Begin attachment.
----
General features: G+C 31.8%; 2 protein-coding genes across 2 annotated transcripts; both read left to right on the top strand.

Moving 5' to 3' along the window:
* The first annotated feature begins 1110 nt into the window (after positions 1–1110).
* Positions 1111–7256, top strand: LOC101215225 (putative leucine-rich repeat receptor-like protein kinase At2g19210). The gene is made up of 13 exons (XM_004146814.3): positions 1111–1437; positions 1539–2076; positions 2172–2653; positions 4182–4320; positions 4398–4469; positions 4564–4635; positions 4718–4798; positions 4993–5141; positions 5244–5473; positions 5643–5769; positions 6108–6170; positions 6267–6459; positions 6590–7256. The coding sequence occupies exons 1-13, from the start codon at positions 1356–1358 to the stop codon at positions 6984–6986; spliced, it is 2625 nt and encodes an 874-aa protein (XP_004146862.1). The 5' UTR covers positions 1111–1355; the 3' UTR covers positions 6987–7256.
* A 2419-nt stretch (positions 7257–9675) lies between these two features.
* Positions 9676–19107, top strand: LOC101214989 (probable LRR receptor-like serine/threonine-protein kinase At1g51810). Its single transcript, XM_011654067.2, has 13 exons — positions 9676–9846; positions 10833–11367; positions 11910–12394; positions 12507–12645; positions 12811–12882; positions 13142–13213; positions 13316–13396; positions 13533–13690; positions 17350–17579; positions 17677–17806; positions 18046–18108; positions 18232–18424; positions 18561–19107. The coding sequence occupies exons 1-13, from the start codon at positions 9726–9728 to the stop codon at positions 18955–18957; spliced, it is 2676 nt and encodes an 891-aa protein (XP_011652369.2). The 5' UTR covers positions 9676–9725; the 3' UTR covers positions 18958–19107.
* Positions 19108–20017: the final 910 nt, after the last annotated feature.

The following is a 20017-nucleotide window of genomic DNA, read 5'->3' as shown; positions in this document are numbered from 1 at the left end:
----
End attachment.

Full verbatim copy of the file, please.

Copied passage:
General features: G+C 31.8%; 2 protein-coding genes across 2 annotated transcripts; both read left to right on the top strand.

Moving 5' to 3' along the window:
* The first annotated feature begins 1110 nt into the window (after positions 1–1110).
* Positions 1111–7256, top strand: LOC101215225 (putative leucine-rich repeat receptor-like protein kinase At2g19210). The gene is made up of 13 exons (XM_004146814.3): positions 1111–1437; positions 1539–2076; positions 2172–2653; positions 4182–4320; positions 4398–4469; positions 4564–4635; positions 4718–4798; positions 4993–5141; positions 5244–5473; positions 5643–5769; positions 6108–6170; positions 6267–6459; positions 6590–7256. The coding sequence occupies exons 1-13, from the start codon at positions 1356–1358 to the stop codon at positions 6984–6986; spliced, it is 2625 nt and encodes an 874-aa protein (XP_004146862.1). The 5' UTR covers positions 1111–1355; the 3' UTR covers positions 6987–7256.
* A 2419-nt stretch (positions 7257–9675) lies between these two features.
* Positions 9676–19107, top strand: LOC101214989 (probable LRR receptor-like serine/threonine-protein kinase At1g51810). Its single transcript, XM_011654067.2, has 13 exons — positions 9676–9846; positions 10833–11367; positions 11910–12394; positions 12507–12645; positions 12811–12882; positions 13142–13213; positions 13316–13396; positions 13533–13690; positions 17350–17579; positions 17677–17806; positions 18046–18108; positions 18232–18424; positions 18561–19107. The coding sequence occupies exons 1-13, from the start codon at positions 9726–9728 to the stop codon at positions 18955–18957; spliced, it is 2676 nt and encodes an 891-aa protein (XP_011652369.2). The 5' UTR covers positions 9676–9725; the 3' UTR covers positions 18958–19107.
* Positions 19108–20017: the final 910 nt, after the last annotated feature.

The following is a 20017-nucleotide window of genomic DNA, read 5'->3' as shown; positions in this document are numbered from 1 at the left end: